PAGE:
by Dave Moran
What a great sport diving is! After more years than I care to admit, I still get a huge buzz out of diving. Itâs a journey which I guess never ends. The journey keeps the adventurous spark alive, even after hundreds of dives. Recently I was fortunate to attend the Polynesia Dive Festival in Samoa. Tourist diving is relatively new in Samoa and the two local operations are still discovering new dive sites and looking at ways to meet the needs of visiting divers. The diving can be spectacular, from the wrecks of 100 year old warships, to dropping down vertical coral walls while being scrutinised by cruising pelagics and timid turtles. As new sites are made available to the visiting diver, Samoa as a diving destination can only get better. See pages 82 and 83.
The sinking of the New Zealand Navy hydrographic survey ship Tui is the best thing to happen to New Zealandâs diving history since the first Moray wetsuit was made back in 1958! It amazes me how some people in the diving industry are not enthusiastic and supportive about this ambitious and exciting project. The Tui will give the north what the Mikhail Lermontov did for diving in Wellington and Picton. The big difference is that the Tui will be deliberately sited so that it is easily accessible and at a safe diving depth, and all reasonable precautions will have been taken to eliminate potential diving hazards. The Tutukaka Coast Promotions Society can be congratulated on making their dream a reality. To all those in the dive industry who have not yet opened their chequebooks, I say âJust look at the big picture guys … think about it.â Post your donation (businesses and divers alike) to Tutukaka Coast Promotion Society Inc, PO Box 404, Whangarei. Our February/March issue will have a full feature on the sinking.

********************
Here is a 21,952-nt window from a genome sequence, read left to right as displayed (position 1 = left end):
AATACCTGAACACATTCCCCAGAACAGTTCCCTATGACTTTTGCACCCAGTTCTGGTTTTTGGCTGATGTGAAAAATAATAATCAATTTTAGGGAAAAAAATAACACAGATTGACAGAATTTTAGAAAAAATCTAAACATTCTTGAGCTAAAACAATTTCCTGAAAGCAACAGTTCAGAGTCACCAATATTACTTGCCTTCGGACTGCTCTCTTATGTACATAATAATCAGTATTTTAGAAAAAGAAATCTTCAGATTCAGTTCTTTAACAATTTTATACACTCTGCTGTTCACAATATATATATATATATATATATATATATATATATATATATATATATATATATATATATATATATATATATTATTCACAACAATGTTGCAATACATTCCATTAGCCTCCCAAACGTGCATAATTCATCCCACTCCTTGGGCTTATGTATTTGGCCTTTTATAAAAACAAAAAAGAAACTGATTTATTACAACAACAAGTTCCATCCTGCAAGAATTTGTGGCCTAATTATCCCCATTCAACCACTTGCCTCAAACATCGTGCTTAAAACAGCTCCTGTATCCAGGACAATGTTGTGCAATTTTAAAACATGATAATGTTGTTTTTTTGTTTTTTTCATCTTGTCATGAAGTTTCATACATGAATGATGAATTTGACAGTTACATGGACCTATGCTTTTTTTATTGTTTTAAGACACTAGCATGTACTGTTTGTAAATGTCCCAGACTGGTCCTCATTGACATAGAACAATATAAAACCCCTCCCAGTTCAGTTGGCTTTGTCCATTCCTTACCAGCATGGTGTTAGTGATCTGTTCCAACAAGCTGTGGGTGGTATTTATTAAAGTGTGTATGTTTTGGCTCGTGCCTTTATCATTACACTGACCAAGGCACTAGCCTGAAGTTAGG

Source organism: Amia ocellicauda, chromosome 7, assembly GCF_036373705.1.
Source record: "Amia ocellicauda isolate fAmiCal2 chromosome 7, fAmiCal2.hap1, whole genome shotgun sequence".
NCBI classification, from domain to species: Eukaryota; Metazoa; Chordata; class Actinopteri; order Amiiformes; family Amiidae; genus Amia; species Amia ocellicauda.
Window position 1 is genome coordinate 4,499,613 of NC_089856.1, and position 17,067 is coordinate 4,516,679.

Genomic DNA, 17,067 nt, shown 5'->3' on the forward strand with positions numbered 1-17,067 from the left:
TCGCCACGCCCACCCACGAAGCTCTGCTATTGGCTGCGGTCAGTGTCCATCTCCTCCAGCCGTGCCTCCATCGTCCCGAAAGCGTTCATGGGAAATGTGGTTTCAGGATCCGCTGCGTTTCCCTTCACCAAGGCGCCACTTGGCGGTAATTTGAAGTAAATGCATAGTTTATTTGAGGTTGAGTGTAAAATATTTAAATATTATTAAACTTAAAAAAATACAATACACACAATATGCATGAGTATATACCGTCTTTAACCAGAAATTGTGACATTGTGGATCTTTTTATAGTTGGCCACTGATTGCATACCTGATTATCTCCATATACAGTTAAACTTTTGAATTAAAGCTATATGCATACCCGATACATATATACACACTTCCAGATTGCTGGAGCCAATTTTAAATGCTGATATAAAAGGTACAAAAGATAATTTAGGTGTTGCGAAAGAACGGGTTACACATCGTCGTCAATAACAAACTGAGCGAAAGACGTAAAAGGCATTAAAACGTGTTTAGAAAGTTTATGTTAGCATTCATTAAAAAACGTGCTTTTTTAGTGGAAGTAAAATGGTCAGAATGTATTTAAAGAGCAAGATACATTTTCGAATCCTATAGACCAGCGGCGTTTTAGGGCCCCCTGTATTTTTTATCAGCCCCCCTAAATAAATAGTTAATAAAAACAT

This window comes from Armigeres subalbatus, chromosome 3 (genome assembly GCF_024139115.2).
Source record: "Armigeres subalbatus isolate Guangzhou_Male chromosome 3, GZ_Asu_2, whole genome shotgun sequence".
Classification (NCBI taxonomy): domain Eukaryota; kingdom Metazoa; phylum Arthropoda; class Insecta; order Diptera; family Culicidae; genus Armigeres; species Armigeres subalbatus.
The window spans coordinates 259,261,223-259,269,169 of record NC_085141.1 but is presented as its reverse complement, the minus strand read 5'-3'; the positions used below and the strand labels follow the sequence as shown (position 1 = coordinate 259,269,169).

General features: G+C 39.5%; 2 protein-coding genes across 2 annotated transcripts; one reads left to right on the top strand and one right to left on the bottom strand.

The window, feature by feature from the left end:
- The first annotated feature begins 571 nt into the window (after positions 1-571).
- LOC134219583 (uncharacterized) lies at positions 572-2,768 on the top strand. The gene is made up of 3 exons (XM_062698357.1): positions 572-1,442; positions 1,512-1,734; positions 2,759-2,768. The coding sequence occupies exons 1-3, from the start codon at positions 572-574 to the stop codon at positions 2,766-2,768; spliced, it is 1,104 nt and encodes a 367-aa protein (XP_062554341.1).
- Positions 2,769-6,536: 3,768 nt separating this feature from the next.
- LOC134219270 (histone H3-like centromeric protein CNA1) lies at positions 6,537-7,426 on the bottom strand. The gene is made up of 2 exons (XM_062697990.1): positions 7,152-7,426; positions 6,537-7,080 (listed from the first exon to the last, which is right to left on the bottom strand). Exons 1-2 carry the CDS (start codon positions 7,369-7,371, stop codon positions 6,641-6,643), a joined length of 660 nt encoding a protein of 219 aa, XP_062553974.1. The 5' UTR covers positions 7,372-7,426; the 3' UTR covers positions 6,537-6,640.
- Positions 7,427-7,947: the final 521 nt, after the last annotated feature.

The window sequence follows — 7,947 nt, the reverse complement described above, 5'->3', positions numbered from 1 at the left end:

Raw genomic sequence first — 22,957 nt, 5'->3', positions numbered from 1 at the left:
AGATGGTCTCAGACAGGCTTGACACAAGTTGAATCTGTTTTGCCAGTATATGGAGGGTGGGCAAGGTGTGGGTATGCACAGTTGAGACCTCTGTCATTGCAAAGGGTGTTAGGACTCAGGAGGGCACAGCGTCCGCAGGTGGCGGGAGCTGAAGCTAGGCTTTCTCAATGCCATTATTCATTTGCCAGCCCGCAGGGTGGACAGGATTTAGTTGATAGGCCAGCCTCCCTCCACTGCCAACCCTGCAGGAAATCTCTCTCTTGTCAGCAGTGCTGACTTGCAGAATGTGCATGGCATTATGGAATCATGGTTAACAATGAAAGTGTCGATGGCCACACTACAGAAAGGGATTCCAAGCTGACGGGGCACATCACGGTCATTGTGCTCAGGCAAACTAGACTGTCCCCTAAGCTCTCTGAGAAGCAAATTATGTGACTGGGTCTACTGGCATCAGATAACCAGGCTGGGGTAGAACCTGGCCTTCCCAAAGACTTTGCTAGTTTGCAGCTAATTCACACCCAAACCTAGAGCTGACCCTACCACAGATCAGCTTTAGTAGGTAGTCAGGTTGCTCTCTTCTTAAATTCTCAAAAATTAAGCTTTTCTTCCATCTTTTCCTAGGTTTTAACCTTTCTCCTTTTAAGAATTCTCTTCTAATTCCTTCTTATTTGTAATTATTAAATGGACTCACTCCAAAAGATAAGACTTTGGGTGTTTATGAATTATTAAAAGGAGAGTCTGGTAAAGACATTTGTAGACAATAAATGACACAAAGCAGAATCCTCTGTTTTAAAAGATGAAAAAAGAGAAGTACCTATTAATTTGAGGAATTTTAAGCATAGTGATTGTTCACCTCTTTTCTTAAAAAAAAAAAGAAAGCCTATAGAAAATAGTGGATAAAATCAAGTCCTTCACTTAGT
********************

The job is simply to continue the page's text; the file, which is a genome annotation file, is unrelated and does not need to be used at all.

You can be in to win a Sea & Sea MX-10 underwater camera, just by telling us what you think about this magazine. Even if this is the first time youâve picked up the magazine, we would really appreciate you taking a few minutes to fill out our readersâ survey on pages 33 and 34. The team here strive to bring you the issues and features you are looking for, but we need to know what those might be! Help us to produce a top quality magazine that you as a New Zealand diver deserve. Itâll only take a few minutes of your time, and you could win a camera valued at $684 just by having your say.
The Kodak Oceanz awards dinner at the Royal New Zealand Yacht Squadron, Auckland, is to take place on Saturday, September 26, just after this issue goes to press. If you are quick you may still be able to pick up a ticket to attend this night of fun and entertainment while viewing spectacular images from around New Zealand and the world. Phone 0-9-810 8034, fax 0-9-810 8032 for your tickets. An eight-page colour portfolio of the winning images will be included in our December /January issue.
Daylight saving time is just around the corner! Winter has really been a non-event in the North Island, and very mild in the South Island. It will be interesting to see if any tropical species make it a little further south due to the increased water temperature. These are exciting and challenging times as Mother Nature struggles to accommodate the expanding Homo sapiens species. Roll on summer. Get out and enjoy it!